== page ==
A Survey of the Prophets - Ezekiel
Historical Background of the Book. See the historical background to the book of Daniel.
The Author and the Audience. The Babylonians carried Jewish captives back to Babylonia in three waves. Among the roughly 10,000 Jewish people taken captive in the second deportation of 598 B.C. was Ezekiel, whose name means "God is strong". He was a married Levite (his wife died around 588 B.C.). Ezekiel's primary audience was his fellow Jews in exile, although the book also contains prophecies for a number of other nations.
From roughly 592 to 570 B.C., he would write some of the most graphically detailed and challenging prophetic imagery in the Bible. It is comparable in complexity to that written by Daniel as well as the New Testament Apostle John in the Book of Revelation.
Outline/Major Themes. The book of Ezekiel is written from Ezekiel's perspective (in first person singular). Despite the complex imagery of the book, the major themes are relatively simple and found repeatedly in previous prophetic books.
- Ch. 1 - 3 Ezekiel's call and commission - no speedy delivery from Babylonian captivity
- First vision, "the glory of the Lord" - a flying complex of four winged creatures, wheels, a crystal-like expanse, a throne-like platform on top, and a man-like figure.
- Ch. 4 - 24 The imminent destruction of Judah and Jerusalem due to their persistent state of spiritual rebellion (e.g., idolatry, murder, adultery, oppression)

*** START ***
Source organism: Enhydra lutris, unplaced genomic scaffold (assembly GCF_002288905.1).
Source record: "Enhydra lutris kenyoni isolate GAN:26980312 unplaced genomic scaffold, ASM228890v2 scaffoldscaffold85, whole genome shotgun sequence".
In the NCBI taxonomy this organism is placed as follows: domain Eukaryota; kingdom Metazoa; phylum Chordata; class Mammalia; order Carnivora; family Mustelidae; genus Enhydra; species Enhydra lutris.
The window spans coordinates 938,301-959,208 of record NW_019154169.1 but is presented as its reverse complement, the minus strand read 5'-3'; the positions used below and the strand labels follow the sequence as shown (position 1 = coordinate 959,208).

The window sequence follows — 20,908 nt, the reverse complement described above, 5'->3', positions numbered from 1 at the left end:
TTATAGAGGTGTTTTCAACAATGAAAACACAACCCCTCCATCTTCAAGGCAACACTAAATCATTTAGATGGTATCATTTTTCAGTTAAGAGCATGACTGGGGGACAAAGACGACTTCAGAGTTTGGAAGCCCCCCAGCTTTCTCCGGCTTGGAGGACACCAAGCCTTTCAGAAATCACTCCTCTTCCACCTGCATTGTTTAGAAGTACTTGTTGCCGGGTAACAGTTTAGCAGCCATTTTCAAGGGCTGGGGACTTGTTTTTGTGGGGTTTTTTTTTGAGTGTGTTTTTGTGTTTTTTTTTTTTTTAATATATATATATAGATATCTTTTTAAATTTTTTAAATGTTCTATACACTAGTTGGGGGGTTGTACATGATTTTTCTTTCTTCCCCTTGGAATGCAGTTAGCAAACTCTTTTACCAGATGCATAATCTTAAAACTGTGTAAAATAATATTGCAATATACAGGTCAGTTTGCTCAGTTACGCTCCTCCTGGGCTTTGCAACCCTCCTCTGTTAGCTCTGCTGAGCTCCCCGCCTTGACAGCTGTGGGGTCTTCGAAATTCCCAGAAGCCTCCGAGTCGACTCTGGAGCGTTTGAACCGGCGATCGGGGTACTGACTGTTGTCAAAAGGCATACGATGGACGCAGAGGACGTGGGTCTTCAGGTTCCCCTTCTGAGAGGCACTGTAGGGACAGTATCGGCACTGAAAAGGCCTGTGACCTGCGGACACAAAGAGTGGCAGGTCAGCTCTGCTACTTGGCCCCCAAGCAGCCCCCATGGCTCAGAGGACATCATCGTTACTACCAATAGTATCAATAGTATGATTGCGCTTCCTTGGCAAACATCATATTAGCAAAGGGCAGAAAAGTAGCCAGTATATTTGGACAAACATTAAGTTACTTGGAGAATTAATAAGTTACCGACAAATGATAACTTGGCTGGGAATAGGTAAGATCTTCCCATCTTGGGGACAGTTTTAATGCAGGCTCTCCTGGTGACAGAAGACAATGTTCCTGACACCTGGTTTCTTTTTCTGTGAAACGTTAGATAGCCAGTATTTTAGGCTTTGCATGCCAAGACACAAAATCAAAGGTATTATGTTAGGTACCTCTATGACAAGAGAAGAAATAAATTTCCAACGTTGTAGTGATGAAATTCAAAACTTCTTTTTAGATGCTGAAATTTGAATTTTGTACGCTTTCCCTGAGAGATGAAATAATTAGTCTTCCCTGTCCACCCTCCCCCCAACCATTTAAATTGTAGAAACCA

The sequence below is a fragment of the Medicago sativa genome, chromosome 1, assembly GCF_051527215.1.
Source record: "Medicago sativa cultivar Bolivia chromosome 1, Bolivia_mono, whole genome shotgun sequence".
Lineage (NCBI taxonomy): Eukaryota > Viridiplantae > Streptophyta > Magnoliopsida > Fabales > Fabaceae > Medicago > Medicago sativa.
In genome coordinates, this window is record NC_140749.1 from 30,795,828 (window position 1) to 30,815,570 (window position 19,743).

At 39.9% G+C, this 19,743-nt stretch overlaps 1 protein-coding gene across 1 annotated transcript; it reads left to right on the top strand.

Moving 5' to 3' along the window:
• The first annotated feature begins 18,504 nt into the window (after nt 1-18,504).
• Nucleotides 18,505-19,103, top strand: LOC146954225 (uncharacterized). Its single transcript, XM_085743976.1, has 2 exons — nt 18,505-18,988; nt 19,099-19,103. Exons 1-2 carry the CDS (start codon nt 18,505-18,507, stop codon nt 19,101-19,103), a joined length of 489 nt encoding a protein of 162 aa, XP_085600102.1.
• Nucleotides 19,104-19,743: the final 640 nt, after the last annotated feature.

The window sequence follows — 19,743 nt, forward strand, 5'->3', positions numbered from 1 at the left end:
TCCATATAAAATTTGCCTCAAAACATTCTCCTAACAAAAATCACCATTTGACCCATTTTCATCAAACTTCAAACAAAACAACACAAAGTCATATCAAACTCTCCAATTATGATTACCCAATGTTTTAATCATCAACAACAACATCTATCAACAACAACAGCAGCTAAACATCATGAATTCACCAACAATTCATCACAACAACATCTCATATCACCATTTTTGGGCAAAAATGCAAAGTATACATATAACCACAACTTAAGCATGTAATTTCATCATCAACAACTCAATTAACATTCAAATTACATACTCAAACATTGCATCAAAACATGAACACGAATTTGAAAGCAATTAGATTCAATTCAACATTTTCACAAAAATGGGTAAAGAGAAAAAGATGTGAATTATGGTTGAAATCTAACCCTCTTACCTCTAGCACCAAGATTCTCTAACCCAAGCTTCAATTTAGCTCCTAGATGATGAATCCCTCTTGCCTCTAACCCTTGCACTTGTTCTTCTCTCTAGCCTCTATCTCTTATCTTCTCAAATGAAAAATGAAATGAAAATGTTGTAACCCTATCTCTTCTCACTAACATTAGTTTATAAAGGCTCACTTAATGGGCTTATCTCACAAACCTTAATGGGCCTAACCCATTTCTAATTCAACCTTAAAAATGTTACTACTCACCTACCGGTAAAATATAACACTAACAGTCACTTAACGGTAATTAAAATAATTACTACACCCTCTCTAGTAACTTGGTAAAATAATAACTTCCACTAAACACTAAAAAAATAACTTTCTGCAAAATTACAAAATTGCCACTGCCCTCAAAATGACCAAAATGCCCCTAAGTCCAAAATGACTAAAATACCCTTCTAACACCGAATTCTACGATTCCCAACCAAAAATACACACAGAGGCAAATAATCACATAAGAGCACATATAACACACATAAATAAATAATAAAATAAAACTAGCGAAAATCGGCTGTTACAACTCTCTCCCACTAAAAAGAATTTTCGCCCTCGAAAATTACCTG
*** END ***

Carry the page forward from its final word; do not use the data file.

- The coming siege of Jerusalem, eating defiled bread, plague, famine, and slaughter
- Idol worship, evil rulers & elders, false prophets
- Ch. 25 - 32 God's judgment against the heathen nations Judah would try to align with against the Babylonians (e.g., Ammon, Moab, Edom, Philistia, Tyre, Sidon, Egypt).
- Ch. 33 - 37 The call for repentance - news arrives of the fall of Jerusalem
- Ch. 38 - 48 The eventual triumph of God's people over her enemies - visions of the valley of dry bones, Gog and Magog, physical restoration of the temple, animal worship, and the land - the spiritual triumph of the church.
- Personal accountability - While the Jews were often collectively held responsible and collectively punished as a society, ultimate salvation is an individual matter (Ez. 3:16-21; 18:20; Matt. 3:7-10; John 8:39)
- The sovereignty of God - Ezekiel contains at least 65 occurrences of the phrase "Thus they will know that I am the Lord". God not only knows the future, but is the Supreme Being, the Creator, and the Ultimate Judge. (Heb. 10:26-31)
- The ultimate triumph of God's people - One way or another, the children of God will ultimately triumph over their enemies. Physically viewed, the repentant Jews would eventually be allowed to return to the Promised Land, rebuild the temple, and restore worship. Spiritually viewed, Jesus' church would eventually triumph over the forces of Roman paganism and religious oppression.